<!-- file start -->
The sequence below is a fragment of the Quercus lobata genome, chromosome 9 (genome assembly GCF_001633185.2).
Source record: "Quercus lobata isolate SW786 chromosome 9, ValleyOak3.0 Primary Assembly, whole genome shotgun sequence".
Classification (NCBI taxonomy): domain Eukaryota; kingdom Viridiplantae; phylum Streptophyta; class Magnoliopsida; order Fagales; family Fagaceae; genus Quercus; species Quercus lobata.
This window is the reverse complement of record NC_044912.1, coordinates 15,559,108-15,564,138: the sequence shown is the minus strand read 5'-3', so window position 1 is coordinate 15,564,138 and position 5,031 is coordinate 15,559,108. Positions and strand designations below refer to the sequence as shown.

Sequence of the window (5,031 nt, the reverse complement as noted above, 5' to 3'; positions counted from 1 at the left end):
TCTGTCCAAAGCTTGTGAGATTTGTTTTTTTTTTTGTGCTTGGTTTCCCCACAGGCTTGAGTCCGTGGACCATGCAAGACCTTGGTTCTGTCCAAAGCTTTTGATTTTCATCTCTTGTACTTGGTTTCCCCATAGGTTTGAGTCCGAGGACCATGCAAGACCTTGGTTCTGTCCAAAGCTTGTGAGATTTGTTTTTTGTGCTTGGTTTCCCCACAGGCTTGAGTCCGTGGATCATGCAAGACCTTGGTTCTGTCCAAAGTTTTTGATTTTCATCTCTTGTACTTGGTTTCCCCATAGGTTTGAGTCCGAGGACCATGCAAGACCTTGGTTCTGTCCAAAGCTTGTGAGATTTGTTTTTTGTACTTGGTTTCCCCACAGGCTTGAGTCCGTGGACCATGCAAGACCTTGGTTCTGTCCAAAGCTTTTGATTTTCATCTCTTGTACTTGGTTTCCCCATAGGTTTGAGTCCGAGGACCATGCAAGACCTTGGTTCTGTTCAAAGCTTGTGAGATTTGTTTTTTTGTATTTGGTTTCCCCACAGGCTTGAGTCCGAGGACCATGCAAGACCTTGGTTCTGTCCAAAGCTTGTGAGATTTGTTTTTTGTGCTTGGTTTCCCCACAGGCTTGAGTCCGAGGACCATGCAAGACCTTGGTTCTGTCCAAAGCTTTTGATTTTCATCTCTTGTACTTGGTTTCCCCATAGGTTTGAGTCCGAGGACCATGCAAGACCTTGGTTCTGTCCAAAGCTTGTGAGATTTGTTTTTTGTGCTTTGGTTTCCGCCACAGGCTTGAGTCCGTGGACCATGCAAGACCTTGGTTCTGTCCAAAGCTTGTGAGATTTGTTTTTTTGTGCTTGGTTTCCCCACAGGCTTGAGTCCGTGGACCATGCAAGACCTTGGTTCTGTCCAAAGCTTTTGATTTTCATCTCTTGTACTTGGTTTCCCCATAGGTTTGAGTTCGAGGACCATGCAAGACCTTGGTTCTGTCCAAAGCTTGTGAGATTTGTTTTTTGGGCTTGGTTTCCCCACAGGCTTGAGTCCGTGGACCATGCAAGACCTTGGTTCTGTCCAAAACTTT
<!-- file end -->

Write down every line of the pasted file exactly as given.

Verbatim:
The sequence below is a fragment of the Quercus lobata genome, chromosome 9 (genome assembly GCF_001633185.2).
Source record: "Quercus lobata isolate SW786 chromosome 9, ValleyOak3.0 Primary Assembly, whole genome shotgun sequence".
Classification (NCBI taxonomy): domain Eukaryota; kingdom Viridiplantae; phylum Streptophyta; class Magnoliopsida; order Fagales; family Fagaceae; genus Quercus; species Quercus lobata.
This window is the reverse complement of record NC_044912.1, coordinates 15,559,108-15,564,138: the sequence shown is the minus strand read 5'-3', so window position 1 is coordinate 15,564,138 and position 5,031 is coordinate 15,559,108. Positions and strand designations below refer to the sequence as shown.

Sequence of the window (5,031 nt, the reverse complement as noted above, 5' to 3'; positions counted from 1 at the left end):
TCTGTCCAAAGCTTGTGAGATTTGTTTTTTTTTTTGTGCTTGGTTTCCCCACAGGCTTGAGTCCGTGGACCATGCAAGACCTTGGTTCTGTCCAAAGCTTTTGATTTTCATCTCTTGTACTTGGTTTCCCCATAGGTTTGAGTCCGAGGACCATGCAAGACCTTGGTTCTGTCCAAAGCTTGTGAGATTTGTTTTTTGTGCTTGGTTTCCCCACAGGCTTGAGTCCGTGGATCATGCAAGACCTTGGTTCTGTCCAAAGTTTTTGATTTTCATCTCTTGTACTTGGTTTCCCCATAGGTTTGAGTCCGAGGACCATGCAAGACCTTGGTTCTGTCCAAAGCTTGTGAGATTTGTTTTTTGTACTTGGTTTCCCCACAGGCTTGAGTCCGTGGACCATGCAAGACCTTGGTTCTGTCCAAAGCTTTTGATTTTCATCTCTTGTACTTGGTTTCCCCATAGGTTTGAGTCCGAGGACCATGCAAGACCTTGGTTCTGTTCAAAGCTTGTGAGATTTGTTTTTTTGTATTTGGTTTCCCCACAGGCTTGAGTCCGAGGACCATGCAAGACCTTGGTTCTGTCCAAAGCTTGTGAGATTTGTTTTTTGTGCTTGGTTTCCCCACAGGCTTGAGTCCGAGGACCATGCAAGACCTTGGTTCTGTCCAAAGCTTTTGATTTTCATCTCTTGTACTTGGTTTCCCCATAGGTTTGAGTCCGAGGACCATGCAAGACCTTGGTTCTGTCCAAAGCTTGTGAGATTTGTTTTTTGTGCTTTGGTTTCCGCCACAGGCTTGAGTCCGTGGACCATGCAAGACCTTGGTTCTGTCCAAAGCTTGTGAGATTTGTTTTTTTGTGCTTGGTTTCCCCACAGGCTTGAGTCCGTGGACCATGCAAGACCTTGGTTCTGTCCAAAGCTTTTGATTTTCATCTCTTGTACTTGGTTTCCCCATAGGTTTGAGTTCGAGGACCATGCAAGACCTTGGTTCTGTCCAAAGCTTGTGAGATTTGTTTTTTGGGCTTGGTTTCCCCACAGGCTTGAGTCCGTGGACCATGCAAGACCTTGGTTCTGTCCAAAACTTT